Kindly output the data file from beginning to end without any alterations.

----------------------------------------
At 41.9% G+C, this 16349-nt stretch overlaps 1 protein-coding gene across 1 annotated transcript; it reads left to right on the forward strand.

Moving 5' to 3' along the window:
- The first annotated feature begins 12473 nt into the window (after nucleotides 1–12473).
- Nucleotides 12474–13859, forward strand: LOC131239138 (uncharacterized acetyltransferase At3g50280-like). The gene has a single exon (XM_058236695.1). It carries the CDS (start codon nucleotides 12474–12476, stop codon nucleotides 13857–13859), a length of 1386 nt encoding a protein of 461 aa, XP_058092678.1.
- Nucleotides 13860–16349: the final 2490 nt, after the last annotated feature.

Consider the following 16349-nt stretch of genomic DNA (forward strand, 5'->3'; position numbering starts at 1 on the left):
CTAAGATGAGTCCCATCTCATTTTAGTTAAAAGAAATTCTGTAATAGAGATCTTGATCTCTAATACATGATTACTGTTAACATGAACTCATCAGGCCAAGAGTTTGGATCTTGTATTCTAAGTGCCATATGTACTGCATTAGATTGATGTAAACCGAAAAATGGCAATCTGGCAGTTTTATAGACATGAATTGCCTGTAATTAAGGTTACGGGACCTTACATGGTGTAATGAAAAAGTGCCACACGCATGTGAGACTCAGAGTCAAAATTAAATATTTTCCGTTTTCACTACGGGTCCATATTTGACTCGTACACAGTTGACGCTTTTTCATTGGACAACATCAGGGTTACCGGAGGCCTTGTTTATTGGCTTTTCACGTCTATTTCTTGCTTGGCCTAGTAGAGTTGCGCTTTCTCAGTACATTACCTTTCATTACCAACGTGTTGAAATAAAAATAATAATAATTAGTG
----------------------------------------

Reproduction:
At 41.9% G+C, this 16349-nt stretch overlaps 1 protein-coding gene across 1 annotated transcript; it reads left to right on the forward strand.

Moving 5' to 3' along the window:
- The first annotated feature begins 12473 nt into the window (after nucleotides 1–12473).
- Nucleotides 12474–13859, forward strand: LOC131239138 (uncharacterized acetyltransferase At3g50280-like). The gene has a single exon (XM_058236695.1). It carries the CDS (start codon nucleotides 12474–12476, stop codon nucleotides 13857–13859), a length of 1386 nt encoding a protein of 461 aa, XP_058092678.1.
- Nucleotides 13860–16349: the final 2490 nt, after the last annotated feature.

Consider the following 16349-nt stretch of genomic DNA (forward strand, 5'->3'; position numbering starts at 1 on the left):
CTAAGATGAGTCCCATCTCATTTTAGTTAAAAGAAATTCTGTAATAGAGATCTTGATCTCTAATACATGATTACTGTTAACATGAACTCATCAGGCCAAGAGTTTGGATCTTGTATTCTAAGTGCCATATGTACTGCATTAGATTGATGTAAACCGAAAAATGGCAATCTGGCAGTTTTATAGACATGAATTGCCTGTAATTAAGGTTACGGGACCTTACATGGTGTAATGAAAAAGTGCCACACGCATGTGAGACTCAGAGTCAAAATTAAATATTTTCCGTTTTCACTACGGGTCCATATTTGACTCGTACACAGTTGACGCTTTTTCATTGGACAACATCAGGGTTACCGGAGGCCTTGTTTATTGGCTTTTCACGTCTATTTCTTGCTTGGCCTAGTAGAGTTGCGCTTTCTCAGTACATTACCTTTCATTACCAACGTGTTGAAATAAAAATAATAATAATTAGTG